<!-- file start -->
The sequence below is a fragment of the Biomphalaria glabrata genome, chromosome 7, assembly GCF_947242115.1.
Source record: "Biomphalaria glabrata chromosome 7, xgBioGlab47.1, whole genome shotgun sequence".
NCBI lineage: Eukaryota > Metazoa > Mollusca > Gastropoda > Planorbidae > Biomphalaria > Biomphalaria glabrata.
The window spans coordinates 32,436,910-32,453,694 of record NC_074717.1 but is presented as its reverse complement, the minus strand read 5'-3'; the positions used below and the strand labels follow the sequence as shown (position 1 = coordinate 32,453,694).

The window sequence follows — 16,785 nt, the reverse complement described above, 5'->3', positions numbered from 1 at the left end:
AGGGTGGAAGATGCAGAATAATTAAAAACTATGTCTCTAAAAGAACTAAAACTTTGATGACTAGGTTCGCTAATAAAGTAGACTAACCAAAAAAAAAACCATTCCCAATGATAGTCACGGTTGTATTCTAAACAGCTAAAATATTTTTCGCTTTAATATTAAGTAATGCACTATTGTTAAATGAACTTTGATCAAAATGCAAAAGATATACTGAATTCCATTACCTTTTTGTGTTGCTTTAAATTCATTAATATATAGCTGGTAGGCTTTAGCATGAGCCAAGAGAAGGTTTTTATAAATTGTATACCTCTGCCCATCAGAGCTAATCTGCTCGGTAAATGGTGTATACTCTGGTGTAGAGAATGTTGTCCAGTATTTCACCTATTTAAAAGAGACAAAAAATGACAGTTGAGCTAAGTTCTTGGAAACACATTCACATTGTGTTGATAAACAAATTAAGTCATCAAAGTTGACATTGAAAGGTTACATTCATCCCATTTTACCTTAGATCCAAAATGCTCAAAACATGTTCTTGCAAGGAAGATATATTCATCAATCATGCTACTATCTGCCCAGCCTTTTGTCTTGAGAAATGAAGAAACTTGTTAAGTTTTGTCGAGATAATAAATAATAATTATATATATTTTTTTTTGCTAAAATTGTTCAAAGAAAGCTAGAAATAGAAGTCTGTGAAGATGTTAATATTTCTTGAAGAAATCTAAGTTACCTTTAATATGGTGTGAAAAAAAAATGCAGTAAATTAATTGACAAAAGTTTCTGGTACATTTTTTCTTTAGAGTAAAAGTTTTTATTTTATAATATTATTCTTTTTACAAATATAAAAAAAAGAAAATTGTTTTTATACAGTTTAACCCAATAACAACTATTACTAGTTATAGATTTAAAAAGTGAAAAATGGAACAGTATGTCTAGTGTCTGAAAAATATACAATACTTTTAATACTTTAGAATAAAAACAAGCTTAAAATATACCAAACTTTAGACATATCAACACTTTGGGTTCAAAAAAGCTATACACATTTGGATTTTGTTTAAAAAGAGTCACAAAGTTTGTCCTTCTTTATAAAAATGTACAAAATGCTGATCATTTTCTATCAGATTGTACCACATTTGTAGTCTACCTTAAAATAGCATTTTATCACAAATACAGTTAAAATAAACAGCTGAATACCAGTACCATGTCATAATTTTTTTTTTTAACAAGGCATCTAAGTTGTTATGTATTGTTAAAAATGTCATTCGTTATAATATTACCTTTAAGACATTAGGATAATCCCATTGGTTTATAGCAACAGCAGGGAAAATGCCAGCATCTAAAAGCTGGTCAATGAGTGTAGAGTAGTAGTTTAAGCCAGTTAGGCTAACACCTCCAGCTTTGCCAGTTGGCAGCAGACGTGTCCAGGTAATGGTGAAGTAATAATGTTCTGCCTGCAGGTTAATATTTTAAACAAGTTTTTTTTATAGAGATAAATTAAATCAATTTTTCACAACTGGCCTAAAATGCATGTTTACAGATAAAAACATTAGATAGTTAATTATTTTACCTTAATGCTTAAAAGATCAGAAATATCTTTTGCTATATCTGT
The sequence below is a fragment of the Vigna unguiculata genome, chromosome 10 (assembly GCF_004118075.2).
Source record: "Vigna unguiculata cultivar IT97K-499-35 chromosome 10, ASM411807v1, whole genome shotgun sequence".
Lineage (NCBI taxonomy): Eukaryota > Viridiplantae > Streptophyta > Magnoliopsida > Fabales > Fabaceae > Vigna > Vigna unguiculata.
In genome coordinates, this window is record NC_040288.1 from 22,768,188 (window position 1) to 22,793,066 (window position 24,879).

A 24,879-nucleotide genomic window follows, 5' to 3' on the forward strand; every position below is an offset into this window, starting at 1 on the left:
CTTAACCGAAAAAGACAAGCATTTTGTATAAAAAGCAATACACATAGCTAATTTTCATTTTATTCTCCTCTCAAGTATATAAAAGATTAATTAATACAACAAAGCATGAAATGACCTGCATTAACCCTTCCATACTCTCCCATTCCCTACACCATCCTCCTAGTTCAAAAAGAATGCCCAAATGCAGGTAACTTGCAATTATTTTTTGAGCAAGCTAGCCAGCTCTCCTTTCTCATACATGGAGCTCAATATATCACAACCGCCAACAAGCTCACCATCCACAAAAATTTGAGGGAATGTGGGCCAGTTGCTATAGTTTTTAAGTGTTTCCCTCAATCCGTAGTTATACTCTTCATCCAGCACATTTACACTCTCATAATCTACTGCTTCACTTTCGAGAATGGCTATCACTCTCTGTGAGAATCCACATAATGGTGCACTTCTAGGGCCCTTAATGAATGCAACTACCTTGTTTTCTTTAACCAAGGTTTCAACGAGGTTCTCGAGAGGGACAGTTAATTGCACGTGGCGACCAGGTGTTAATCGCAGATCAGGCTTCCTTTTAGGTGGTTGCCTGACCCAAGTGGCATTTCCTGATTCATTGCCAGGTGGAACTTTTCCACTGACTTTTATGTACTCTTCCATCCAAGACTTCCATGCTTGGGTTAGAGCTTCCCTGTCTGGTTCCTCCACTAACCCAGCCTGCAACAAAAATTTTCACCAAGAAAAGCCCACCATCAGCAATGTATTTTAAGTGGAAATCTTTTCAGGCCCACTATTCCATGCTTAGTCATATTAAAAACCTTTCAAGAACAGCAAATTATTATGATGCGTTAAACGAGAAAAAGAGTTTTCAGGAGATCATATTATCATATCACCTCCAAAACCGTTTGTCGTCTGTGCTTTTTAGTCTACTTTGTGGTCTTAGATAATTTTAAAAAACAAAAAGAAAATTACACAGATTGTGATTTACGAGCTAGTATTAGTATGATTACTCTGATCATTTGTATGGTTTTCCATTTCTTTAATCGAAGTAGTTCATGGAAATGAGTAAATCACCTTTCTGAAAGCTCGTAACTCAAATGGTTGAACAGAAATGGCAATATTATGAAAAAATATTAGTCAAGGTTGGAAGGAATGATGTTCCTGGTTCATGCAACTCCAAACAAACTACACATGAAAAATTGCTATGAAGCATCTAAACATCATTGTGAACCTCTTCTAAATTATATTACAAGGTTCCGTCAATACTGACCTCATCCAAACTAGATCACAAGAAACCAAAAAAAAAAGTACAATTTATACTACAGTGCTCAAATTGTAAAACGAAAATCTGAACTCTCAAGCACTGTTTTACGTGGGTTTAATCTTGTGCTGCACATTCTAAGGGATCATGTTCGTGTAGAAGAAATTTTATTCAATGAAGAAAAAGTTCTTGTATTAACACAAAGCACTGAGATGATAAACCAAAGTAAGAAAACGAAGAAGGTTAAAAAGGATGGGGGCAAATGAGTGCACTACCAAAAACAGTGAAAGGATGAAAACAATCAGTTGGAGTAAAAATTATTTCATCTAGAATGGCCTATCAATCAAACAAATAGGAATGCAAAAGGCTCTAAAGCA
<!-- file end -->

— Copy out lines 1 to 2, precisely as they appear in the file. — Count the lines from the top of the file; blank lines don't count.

The sequence below is a fragment of the Biomphalaria glabrata genome, chromosome 7, assembly GCF_947242115.1.
Source record: "Biomphalaria glabrata chromosome 7, xgBioGlab47.1, whole genome shotgun sequence".